The Harvest Is Ripe—Now You Need Jesus' Compassion


If you are a believer in Jesus Christ, you know that discovering the love and grace of God and receiving the forgiveness of your sins have completely and utterly changed your life. When you interact with your family and friends, coworkers and strangers, do you feel compelled to tell them about your faith? Do you struggle with the courage or the right words to say in attempting to articulate the gospel message? We all do! So how do we get past these obstacles and boldly tell others about the Good News as the Lord commanded us to do in Matthew 28:19-20?

First, we allow Jesus to give us a clearer vision. When we walk closely with Him, we begin to see people as He sees them. Matthew 9:35–36 says, "Jesus went throughout all the cities and villages, teaching in their synagogues, preaching the gospel of the kingdom, and healing every sickness and every disease among the people.  But when He saw the crowds, He was moved with compassion for them, because they fainted and were scattered, like sheep without a shepherd."

Now, let's be honest. Seeing huge crowds of people usually doesn't spark compassion within us, right? If you live in a large, metropolitan city such as Los Angeles, California like I do, we are constantly surrounded by droves of people. Sitting on the freeway with thousands of cars crawling in front of you usually produces more frustration than compassion. We're more likely to think, I wish these people would get out of my way!—not, Gee, I wish I could tell all these people how much Jesus loves them!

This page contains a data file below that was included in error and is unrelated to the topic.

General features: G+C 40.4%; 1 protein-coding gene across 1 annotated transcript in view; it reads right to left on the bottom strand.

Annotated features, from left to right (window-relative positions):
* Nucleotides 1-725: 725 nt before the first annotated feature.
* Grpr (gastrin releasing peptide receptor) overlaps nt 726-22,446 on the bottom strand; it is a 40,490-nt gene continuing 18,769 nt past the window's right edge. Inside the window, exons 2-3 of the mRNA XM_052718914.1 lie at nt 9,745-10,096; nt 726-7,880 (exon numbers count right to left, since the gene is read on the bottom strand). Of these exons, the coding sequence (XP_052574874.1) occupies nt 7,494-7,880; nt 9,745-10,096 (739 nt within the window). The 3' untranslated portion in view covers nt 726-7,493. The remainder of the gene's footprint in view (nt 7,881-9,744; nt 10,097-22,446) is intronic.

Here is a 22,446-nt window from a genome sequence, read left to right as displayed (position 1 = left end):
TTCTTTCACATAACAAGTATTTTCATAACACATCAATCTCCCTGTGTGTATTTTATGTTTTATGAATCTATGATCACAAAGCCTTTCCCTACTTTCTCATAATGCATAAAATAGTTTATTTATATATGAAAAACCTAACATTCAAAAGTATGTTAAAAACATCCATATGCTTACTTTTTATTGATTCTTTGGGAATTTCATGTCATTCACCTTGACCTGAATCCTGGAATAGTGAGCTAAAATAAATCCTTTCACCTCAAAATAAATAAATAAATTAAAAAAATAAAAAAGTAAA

But Jesus is on a different level than we are. This passage of Scripture in Matthew 9 reveals that Jesus had compassion on those who were sick, harassed, lost and helpless. They were "like sheep without a shepherd." In verse 35, His compassion turned to action when He not only healed their diseases and sicknesses (which is to serve their physical needs) but also verbally shared the Good News of salvation with them (which is to meet their spiritual needs). Then He issued this edict to His disciples in verses 37–38: "The harvest truly is plentiful, but the laborers are few. therefore, pray to the Lord of the harvest, that he will send out laborers into His harvest."

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I've often wondered what Jesus would say about the lost people in our world today. Did you know that the population of humanity has grown from 300 million people in Jesus' day to almost 7.5 billion today? Cities, towns and villages across the globe are teeming with people who need to hear about how they can be reconciled to God through Jesus Christ. If our Lord asked for workers to be sent forth into the fields 2,000 years ago that were ripe for harvest, what would His prayer be for the present-day fields that have twenty-five times more people than in His time?